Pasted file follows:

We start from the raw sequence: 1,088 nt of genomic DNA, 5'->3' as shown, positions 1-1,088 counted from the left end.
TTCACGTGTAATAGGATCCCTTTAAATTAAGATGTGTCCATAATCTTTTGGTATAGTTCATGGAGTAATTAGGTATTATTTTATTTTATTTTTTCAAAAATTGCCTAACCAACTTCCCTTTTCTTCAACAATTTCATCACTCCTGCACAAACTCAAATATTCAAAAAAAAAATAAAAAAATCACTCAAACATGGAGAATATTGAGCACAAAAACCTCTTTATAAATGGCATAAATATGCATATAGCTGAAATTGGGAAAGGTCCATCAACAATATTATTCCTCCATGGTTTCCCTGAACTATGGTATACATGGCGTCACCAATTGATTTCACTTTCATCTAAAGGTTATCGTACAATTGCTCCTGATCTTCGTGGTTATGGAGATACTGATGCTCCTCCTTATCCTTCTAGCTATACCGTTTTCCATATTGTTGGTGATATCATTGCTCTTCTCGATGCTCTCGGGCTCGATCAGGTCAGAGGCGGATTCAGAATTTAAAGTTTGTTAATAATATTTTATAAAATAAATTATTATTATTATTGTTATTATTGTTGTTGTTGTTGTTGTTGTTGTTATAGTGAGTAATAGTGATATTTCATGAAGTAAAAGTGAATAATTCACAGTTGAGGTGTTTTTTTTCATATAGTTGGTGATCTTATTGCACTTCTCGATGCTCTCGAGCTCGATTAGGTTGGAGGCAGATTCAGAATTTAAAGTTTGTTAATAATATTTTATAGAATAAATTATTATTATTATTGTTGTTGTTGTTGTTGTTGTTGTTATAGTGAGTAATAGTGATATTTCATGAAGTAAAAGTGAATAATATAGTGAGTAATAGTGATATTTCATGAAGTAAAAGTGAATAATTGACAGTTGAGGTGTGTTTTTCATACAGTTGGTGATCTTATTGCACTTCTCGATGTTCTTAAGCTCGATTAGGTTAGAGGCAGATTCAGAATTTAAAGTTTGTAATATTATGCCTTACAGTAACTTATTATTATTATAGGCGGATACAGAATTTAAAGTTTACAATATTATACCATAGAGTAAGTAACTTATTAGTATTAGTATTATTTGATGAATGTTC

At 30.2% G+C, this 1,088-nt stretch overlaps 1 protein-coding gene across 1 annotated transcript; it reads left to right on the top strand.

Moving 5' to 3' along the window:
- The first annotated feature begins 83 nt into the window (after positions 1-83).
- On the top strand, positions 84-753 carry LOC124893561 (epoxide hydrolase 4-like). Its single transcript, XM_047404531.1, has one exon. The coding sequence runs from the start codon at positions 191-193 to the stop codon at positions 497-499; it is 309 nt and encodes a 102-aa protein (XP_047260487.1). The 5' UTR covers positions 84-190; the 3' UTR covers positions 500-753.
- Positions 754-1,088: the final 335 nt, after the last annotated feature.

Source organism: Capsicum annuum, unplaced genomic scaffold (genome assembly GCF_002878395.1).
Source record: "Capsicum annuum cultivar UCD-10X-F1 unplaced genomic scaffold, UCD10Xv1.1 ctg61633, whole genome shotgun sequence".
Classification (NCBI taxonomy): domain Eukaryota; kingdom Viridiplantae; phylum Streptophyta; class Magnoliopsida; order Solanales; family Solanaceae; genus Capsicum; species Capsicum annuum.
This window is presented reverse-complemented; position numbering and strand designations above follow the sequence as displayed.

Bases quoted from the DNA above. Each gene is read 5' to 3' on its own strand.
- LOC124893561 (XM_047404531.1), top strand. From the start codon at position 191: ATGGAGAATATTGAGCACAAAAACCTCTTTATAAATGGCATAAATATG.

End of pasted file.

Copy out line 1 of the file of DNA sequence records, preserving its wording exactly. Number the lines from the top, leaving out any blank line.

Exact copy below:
We start from the raw sequence: 1,088 nt of genomic DNA, 5'->3' as shown, positions 1-1,088 counted from the left end.